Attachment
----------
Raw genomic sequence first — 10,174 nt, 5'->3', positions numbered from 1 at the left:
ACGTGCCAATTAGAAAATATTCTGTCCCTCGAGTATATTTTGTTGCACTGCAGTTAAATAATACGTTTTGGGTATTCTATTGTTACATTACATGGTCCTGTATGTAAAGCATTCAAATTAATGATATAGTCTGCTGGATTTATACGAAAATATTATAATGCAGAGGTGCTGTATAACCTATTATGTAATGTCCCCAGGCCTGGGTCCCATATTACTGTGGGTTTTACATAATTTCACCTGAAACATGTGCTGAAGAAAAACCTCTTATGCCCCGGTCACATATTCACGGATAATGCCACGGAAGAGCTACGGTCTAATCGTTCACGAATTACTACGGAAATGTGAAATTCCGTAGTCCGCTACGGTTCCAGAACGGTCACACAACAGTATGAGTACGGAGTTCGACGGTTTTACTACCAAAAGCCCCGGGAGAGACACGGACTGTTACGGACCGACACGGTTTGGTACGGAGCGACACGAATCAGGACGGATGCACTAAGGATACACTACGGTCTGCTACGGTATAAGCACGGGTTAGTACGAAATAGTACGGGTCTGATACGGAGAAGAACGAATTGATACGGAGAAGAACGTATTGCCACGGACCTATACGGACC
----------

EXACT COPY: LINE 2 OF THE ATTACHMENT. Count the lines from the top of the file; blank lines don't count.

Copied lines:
ACGTGCCAATTAGAAAATATTCTGTCCCTCGAGTATATTTTGTTGCACTGCAGTTAAATAATACGTTTTGGGTATTCTATTGTTACATTACATGGTCCTGTATGTAAAGCATTCAAATTAATGATATAGTCTGCTGGATTTATACGAAAATATTATAATGCAGAGGTGCTGTATAACCTATTATGTAATGTCCCCAGGCCTGGGTCCCATATTACTGTGGGTTTTACATAATTTCACCTGAAACATGTGCTGAAGAAAAACCTCTTATGCCCCGGTCACATATTCACGGATAATGCCACGGAAGAGCTACGGTCTAATCGTTCACGAATTACTACGGAAATGTGAAATTCCGTAGTCCGCTACGGTTCCAGAACGGTCACACAACAGTATGAGTACGGAGTTCGACGGTTTTACTACCAAAAGCCCCGGGAGAGACACGGACTGTTACGGACCGACACGGTTTGGTACGGAGCGACACGAATCAGGACGGATGCACTAAGGATACACTACGGTCTGCTACGGTATAAGCACGGGTTAGTACGAAATAGTACGGGTCTGATACGGAGAAGAACGAATTGATACGGAGAAGAACGTATTGCCACGGACCTATACGGACC